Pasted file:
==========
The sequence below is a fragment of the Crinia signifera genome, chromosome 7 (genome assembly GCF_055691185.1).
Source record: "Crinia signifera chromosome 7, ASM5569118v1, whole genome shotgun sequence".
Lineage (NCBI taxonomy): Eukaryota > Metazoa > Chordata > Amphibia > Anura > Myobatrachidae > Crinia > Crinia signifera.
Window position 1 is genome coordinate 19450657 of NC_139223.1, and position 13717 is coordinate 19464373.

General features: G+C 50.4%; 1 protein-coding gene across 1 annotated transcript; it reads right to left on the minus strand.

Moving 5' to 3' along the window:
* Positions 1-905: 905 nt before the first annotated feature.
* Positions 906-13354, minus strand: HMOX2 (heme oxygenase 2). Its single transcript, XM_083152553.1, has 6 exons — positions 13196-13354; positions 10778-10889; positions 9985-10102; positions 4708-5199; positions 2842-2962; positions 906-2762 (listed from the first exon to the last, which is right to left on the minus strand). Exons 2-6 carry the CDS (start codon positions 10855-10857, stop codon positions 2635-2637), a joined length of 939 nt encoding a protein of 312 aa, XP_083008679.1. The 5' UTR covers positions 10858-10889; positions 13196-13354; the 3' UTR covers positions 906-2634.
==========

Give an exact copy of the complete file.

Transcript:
The sequence below is a fragment of the Crinia signifera genome, chromosome 7 (genome assembly GCF_055691185.1).
Source record: "Crinia signifera chromosome 7, ASM5569118v1, whole genome shotgun sequence".
Lineage (NCBI taxonomy): Eukaryota > Metazoa > Chordata > Amphibia > Anura > Myobatrachidae > Crinia > Crinia signifera.
Window position 1 is genome coordinate 19450657 of NC_139223.1, and position 13717 is coordinate 19464373.

General features: G+C 50.4%; 1 protein-coding gene across 1 annotated transcript; it reads right to left on the minus strand.

Moving 5' to 3' along the window:
* Positions 1-905: 905 nt before the first annotated feature.
* Positions 906-13354, minus strand: HMOX2 (heme oxygenase 2). Its single transcript, XM_083152553.1, has 6 exons — positions 13196-13354; positions 10778-10889; positions 9985-10102; positions 4708-5199; positions 2842-2962; positions 906-2762 (listed from the first exon to the last, which is right to left on the minus strand). Exons 2-6 carry the CDS (start codon positions 10855-10857, stop codon positions 2635-2637), a joined length of 939 nt encoding a protein of 312 aa, XP_083008679.1. The 5' UTR covers positions 10858-10889; positions 13196-13354; the 3' UTR covers positions 906-2634.